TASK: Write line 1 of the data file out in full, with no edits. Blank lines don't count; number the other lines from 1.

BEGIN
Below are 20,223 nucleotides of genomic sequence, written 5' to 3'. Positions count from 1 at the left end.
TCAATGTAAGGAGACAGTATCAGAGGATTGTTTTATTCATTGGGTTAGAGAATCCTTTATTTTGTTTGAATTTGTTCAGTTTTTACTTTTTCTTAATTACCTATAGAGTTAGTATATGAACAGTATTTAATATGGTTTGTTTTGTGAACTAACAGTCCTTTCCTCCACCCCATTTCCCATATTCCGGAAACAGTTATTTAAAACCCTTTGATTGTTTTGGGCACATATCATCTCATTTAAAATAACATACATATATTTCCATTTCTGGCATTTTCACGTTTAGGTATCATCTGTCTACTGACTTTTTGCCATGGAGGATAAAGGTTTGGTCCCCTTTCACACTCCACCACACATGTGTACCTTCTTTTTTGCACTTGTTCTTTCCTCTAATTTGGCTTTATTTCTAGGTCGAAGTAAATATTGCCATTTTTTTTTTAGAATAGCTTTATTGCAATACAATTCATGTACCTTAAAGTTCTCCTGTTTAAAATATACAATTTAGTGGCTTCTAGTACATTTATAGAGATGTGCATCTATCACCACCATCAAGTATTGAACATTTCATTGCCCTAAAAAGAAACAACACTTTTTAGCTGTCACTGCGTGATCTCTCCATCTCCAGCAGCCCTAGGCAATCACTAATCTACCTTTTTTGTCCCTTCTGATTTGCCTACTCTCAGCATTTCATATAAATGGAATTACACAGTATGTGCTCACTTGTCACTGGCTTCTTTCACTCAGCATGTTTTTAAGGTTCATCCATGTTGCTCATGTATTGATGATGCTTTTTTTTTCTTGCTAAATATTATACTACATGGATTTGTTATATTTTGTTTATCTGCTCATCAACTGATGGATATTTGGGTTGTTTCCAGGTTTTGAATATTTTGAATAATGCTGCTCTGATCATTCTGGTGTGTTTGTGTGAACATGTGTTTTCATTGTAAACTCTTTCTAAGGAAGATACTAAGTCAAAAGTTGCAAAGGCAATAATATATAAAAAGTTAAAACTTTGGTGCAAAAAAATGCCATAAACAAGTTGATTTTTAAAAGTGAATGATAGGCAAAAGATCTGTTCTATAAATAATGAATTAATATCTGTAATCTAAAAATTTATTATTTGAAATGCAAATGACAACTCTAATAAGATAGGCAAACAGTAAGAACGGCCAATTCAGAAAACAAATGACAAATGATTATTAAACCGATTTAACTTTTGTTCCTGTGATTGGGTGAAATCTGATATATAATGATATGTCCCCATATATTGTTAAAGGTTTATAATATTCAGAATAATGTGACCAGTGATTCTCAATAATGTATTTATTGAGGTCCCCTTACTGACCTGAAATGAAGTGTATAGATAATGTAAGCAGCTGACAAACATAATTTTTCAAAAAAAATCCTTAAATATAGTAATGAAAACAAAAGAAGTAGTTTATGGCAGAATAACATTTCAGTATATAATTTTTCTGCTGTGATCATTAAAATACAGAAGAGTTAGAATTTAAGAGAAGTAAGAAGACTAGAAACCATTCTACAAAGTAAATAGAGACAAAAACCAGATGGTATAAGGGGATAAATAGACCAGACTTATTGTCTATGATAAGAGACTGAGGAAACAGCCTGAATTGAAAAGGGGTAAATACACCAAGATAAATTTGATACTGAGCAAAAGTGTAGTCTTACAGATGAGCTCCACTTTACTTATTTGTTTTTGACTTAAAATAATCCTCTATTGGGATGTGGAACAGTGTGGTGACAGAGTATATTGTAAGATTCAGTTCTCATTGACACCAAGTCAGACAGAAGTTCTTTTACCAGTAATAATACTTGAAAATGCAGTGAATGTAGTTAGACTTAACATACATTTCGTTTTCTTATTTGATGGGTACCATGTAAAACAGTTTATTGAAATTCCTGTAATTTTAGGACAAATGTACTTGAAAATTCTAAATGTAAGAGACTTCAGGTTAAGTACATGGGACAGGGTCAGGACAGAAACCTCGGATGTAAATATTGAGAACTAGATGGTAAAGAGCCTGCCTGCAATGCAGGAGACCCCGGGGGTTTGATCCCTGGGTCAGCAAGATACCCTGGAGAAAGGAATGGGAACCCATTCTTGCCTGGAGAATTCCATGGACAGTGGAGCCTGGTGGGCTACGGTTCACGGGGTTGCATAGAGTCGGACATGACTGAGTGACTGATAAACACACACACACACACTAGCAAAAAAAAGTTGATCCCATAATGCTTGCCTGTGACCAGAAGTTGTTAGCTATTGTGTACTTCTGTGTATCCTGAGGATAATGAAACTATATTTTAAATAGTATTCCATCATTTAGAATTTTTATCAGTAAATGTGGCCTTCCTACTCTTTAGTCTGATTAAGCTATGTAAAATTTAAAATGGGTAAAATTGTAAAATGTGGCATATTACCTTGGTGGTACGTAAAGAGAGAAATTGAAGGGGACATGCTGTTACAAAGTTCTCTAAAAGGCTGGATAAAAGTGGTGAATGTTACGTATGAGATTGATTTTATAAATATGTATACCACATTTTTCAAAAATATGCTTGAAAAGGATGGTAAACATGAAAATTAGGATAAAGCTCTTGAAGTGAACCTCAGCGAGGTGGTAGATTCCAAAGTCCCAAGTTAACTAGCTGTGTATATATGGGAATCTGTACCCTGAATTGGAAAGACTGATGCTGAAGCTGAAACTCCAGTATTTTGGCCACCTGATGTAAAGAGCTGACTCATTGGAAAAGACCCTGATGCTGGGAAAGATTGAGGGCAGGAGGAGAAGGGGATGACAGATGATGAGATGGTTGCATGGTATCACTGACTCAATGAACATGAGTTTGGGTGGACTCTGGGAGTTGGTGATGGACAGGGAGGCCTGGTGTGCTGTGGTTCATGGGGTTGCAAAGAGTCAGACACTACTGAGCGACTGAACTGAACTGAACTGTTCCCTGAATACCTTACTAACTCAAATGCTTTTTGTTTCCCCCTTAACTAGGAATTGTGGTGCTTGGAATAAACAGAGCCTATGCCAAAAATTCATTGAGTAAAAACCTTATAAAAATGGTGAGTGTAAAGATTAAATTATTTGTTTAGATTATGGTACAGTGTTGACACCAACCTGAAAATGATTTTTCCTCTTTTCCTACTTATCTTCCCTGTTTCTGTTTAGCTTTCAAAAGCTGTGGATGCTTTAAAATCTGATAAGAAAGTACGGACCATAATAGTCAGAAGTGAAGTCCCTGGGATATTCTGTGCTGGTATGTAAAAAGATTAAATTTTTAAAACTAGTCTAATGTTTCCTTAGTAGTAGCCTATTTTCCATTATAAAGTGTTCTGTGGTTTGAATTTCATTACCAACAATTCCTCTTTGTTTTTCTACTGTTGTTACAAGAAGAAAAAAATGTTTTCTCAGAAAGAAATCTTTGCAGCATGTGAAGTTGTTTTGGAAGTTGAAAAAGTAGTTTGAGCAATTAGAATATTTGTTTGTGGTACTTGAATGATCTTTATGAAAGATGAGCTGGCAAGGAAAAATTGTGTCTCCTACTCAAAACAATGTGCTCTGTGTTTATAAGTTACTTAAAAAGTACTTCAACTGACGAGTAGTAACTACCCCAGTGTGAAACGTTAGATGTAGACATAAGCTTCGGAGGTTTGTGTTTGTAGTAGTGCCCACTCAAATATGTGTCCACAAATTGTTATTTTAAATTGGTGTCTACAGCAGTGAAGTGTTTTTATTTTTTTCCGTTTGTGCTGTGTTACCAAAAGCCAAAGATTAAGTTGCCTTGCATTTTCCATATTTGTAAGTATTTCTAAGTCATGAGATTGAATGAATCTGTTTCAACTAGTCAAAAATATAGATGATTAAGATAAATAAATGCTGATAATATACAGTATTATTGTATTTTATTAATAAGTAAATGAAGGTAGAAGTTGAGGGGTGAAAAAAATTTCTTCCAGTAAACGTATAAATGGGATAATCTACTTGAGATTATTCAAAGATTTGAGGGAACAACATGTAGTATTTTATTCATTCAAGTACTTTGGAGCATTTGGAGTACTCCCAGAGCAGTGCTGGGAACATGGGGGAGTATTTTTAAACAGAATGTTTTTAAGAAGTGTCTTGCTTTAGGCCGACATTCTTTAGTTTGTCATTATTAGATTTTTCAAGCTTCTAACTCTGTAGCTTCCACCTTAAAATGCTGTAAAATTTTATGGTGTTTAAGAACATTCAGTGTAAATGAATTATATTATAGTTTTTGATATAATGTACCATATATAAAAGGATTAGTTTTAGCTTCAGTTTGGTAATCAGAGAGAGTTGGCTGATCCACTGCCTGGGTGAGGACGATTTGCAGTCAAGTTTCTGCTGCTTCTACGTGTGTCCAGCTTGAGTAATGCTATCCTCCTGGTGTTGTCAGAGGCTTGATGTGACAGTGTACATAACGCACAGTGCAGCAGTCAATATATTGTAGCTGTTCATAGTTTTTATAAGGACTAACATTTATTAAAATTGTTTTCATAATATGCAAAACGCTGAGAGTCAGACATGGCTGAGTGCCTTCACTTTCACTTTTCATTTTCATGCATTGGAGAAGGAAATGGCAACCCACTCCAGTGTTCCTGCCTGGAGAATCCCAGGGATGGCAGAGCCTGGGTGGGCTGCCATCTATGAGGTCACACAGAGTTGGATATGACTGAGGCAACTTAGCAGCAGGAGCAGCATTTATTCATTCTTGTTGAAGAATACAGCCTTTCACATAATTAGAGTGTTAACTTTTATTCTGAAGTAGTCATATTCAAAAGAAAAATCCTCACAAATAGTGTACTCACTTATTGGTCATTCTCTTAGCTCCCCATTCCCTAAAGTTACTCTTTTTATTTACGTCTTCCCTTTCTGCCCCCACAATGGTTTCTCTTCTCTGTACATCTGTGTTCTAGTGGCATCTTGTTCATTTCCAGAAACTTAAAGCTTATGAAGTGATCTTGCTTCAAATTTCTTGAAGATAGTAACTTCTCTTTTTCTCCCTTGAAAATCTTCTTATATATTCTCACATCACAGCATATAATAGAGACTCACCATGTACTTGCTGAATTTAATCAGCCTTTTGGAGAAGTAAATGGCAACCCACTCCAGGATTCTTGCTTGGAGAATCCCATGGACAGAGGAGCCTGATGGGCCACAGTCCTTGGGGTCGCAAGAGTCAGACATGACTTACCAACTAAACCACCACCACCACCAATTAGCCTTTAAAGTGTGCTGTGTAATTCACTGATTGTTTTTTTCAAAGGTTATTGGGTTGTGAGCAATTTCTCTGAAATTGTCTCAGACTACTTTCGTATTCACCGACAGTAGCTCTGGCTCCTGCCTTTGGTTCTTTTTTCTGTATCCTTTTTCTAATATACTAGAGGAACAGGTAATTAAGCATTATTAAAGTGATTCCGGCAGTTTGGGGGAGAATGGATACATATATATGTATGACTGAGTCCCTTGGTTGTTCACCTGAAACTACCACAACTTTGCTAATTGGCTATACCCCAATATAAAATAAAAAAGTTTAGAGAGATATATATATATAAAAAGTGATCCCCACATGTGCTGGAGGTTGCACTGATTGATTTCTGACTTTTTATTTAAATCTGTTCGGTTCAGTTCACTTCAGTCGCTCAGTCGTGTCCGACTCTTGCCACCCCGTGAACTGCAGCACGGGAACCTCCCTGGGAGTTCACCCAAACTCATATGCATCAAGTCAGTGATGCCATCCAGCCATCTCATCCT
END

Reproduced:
Below are 20,223 nucleotides of genomic sequence, written 5' to 3'. Positions count from 1 at the left end.